As the first day back to school after the long summer holiday looms in our house we are once again facing the logistics of what for us always seems to be a drama.
It seems that at the end of every school holiday we go through a period of anxiety about the imminent return to school – a feature of many households I know, not just those of HSCs. But for HSCs this is more than the anticipation of having to start getting up earlier again, the having to wear uniform, the not being able to ‘play’ all day.
For HSCs this transition is also laden with questions and anxiety about what the new year will be like; about whether the teacher will be as nurturing and understanding as they remember or, if they have a new teacher, concern about whether they will be kind, understanding and fair; there will be concerns about the demands they will face and whether they will cope; there’s the knowledge of all the busyness, the concentration, the socialising, the new kids at school, the after-school clubs, the new responsibilities, all of which contribute to those feelings of overwhelm (which is easier to cope with when there is the freedom of the holidays to pick and choose what you do and who you see); and for us this year, there’s the anxiety about the tests my HSC knows they will be subjected to this year, for which he is setting himself high expectations already, and the knowledge that this is the last year before the HUGE transition to Secondary School (yes we have not even started year 6 yet and he is already worrying about year 7).
The build up started before the end of term, just before the summer holidays, and we managed to delay the ‘worry’ by writing it on a piece of paper and putting it away until ‘September’ – this seemed to work, but it had not forgotten. On Sunday, at a local music and food festival, he suddenly looked very sad and announced that he wanted to go home. As he sat hiding his head with tears dripping down his face, he quietly said he didn’t want to go back to school. For him this was not a statement about him not liking school, he actually really enjoys school. This was a reflection of the fact that he has relished the freedom from routine of the holidays, and the control this gives him. It was also statement about his anxieties about what this school year means: about tests; about being one of the big kids and a role model; about this being the last step before Secondary School; and about “growing-up”.
I am now used to the fact that my HSC finds these transitions tricky, and I would like to share with you my top three strategies.
1. Think and Plan Ahead
If I can possibly avoid it I don’t leave any of the preparations for school until the last weekend before school starts. This can seem like a ‘sudden’ switch from holiday to school mode, and my HSC doesn’t respond well to this. Instead I do some at the beginning of the holiday, whilst school is still in his mind (so new school shoes, uniform and so on), and then a week or so before school starts I gently begin to introduce school into our conversation, perhaps by talking about some of the things he enjoys that he’ll be doing again (like Guitar lessons), or the friends he’ll see again that he hasn’t had chance to catch up with over the break. If he is going into a new class with a new teacher, I take the time to talk about the new teacher and to discuss any questions or concerns my HSC may have.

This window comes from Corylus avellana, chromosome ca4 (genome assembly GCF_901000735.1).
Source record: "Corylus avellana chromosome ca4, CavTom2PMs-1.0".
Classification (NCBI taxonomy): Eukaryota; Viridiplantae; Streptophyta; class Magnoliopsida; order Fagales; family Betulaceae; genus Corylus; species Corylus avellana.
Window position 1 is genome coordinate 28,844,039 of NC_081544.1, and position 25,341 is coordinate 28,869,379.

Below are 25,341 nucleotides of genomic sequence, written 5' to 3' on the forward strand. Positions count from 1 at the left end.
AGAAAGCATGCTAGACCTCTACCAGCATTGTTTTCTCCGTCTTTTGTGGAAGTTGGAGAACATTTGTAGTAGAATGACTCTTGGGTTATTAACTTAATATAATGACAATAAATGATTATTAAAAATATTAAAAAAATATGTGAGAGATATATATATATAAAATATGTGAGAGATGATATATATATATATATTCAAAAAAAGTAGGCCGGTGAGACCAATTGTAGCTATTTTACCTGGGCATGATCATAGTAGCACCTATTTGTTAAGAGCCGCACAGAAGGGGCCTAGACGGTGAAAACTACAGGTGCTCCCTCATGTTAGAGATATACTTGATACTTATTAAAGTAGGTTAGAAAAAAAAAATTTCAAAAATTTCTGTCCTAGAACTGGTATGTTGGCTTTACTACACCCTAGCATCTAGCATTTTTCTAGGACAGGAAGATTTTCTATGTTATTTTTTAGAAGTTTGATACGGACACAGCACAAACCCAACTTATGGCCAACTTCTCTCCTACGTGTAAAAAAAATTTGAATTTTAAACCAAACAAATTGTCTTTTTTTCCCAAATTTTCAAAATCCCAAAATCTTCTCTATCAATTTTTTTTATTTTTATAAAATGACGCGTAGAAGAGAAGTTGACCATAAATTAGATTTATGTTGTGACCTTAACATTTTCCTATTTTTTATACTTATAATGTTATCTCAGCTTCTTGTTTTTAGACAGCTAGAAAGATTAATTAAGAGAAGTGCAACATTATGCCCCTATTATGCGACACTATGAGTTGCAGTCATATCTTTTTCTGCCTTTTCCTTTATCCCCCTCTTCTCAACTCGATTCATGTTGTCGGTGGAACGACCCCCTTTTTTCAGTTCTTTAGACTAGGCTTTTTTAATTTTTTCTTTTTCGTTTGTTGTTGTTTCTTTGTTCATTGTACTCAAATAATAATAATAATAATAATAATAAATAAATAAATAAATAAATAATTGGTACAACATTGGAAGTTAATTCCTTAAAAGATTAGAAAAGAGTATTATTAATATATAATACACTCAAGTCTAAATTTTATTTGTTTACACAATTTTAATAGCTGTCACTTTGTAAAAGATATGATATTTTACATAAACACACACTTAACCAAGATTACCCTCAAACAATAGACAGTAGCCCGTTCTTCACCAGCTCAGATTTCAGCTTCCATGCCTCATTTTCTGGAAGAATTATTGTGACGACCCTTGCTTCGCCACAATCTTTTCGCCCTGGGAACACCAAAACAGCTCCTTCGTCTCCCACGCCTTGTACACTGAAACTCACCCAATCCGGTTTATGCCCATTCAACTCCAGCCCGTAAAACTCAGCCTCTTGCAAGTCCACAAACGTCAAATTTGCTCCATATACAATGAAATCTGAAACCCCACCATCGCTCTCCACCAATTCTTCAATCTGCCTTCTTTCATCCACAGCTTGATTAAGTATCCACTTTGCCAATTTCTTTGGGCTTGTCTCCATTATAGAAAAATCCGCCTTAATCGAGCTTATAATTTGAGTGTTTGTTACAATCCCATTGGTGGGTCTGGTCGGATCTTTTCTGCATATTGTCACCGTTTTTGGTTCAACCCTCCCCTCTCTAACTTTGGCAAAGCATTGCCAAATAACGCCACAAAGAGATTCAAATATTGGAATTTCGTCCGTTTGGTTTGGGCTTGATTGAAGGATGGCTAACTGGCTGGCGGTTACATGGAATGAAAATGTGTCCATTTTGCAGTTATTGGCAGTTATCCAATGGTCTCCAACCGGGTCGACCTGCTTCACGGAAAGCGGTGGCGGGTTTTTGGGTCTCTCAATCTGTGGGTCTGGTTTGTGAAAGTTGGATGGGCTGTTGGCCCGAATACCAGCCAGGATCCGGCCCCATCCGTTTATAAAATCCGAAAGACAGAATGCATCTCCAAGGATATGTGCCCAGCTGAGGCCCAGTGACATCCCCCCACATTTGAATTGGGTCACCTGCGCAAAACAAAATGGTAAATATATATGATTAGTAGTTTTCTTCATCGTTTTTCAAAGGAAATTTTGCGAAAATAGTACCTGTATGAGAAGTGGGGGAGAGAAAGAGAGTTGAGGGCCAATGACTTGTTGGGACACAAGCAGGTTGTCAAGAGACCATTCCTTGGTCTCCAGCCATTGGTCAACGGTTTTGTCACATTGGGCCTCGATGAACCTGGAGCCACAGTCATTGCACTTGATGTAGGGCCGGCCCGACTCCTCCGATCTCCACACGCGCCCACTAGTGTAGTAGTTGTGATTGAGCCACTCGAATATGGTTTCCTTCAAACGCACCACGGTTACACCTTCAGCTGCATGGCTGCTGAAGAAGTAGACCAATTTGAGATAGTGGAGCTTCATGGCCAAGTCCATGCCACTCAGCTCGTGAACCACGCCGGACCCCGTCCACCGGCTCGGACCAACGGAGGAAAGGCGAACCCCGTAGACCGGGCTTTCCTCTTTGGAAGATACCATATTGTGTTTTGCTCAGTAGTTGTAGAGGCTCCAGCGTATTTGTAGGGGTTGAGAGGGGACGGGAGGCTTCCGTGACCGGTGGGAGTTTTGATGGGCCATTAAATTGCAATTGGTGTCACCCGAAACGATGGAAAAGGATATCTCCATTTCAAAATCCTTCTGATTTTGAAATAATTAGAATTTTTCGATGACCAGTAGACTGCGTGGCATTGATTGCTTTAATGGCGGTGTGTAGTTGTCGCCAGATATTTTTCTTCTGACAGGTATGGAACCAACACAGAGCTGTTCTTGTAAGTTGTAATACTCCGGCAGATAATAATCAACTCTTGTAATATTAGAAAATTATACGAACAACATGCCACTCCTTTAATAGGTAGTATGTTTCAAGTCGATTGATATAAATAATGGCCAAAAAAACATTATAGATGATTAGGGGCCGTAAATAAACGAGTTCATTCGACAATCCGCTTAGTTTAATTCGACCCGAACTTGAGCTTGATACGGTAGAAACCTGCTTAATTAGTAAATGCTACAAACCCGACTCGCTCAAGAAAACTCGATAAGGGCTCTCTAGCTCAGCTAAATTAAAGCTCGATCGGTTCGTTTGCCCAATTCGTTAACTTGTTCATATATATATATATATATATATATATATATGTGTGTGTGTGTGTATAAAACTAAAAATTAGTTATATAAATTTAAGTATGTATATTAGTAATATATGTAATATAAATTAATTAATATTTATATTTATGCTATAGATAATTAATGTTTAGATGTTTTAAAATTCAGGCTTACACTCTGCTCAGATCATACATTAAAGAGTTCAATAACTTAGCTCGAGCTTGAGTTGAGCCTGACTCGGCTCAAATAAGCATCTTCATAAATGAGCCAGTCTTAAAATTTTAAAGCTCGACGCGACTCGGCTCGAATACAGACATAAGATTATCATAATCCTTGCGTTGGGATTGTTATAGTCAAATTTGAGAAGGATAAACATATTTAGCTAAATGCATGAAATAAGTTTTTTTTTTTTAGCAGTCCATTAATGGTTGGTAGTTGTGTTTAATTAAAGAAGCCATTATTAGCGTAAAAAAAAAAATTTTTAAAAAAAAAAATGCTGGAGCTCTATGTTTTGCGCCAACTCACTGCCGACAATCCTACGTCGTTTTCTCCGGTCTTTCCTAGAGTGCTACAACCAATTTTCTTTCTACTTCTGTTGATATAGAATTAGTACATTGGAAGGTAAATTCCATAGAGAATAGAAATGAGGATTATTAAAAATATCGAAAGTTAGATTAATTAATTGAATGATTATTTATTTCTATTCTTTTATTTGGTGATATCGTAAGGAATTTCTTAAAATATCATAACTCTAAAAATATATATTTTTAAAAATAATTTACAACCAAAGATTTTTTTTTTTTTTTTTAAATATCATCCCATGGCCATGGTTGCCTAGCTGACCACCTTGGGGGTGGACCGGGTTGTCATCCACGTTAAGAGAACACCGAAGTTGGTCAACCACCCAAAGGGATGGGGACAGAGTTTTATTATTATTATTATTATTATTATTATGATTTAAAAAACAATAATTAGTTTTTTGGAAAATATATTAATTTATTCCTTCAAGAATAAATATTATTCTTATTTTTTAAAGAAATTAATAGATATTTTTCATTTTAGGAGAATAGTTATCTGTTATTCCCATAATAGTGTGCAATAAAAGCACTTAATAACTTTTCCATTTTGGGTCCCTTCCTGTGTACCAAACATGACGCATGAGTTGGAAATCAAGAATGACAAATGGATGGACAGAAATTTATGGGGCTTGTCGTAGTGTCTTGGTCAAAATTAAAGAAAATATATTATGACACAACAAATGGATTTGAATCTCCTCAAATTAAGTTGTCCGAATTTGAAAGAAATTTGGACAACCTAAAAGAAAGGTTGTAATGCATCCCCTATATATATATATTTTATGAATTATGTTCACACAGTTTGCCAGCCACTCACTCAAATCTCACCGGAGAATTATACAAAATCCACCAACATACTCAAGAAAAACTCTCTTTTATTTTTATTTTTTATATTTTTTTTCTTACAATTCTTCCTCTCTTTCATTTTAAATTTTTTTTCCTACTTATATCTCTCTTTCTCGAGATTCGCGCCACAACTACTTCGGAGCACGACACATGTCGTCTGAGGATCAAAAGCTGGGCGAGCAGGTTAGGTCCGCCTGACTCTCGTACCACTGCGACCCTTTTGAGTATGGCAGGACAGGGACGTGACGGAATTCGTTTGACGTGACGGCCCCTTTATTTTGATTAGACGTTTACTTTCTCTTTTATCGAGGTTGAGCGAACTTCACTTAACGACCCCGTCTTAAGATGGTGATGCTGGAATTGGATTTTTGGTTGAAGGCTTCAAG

I have learned not to analyse too much or try to rationalise any feelings my HSC expresses about this transition, without first acknowledging those feelings. This acknowledgment is sometimes enough in itself to alleviate the feelings being expressed, but it is absolutely vital if I am to have any success in working on a coping strategy for my HSC. I have learned that if I don’t acknowledge, he doesn’t open up, and I believe this is because to acknowledge shows empathy, and it proves that I am listening and understand. For my HSC, feeling listened to and understood is the foundation for any problem solving we may do together.
3. Be Patient
Whilst it’s not always easy, because my HSC doesn’t always want to talk on cue, and I often sense there is something ‘wrong’ long before it comes out in the ‘open’, waiting for my HSC to be ready to share is far more effective than insisting on a conversation when he is not ready, or on a course of action if he just does not want to comply. Stern, directive parenting just leads to the shutters coming down, and everything then takes much longer, and ends up being much more stressful. I have also found that for my HSC, ‘scheduled’ time to talk about concerns often does not work. If his head is not in the right place, he is not prepared to share, and that’s that. So I have to be patient, and I absolutely have to be available to listen when he is ready – at which point we achieve LOADS. As someone who is Highly Sensitive too, I have to work hard to not take it personally when he doesn’t want to share, and I have to accept that sometimes I may need to listen when I really don’t feel like it because my own sponge is becoming saturated. At these times I ask for 5 minutes so I can be ready to give my undivided attention, which is short enough time that the ‘moment’ is not lost, but long enough that I can try to wring some of the water out and get my head space ready.
This year I will also need to focus on supporting my HSC through the challenges of Year 6 and preparing for Secondary school, which will be new territory and a whole different ball-game in terms of transitions, but I will still keep these three key things at the heart of how I approach it – I’ll keep you posted!
We’d also like to invite you to share your experiences – please leave a comment, we’d love to hear from you!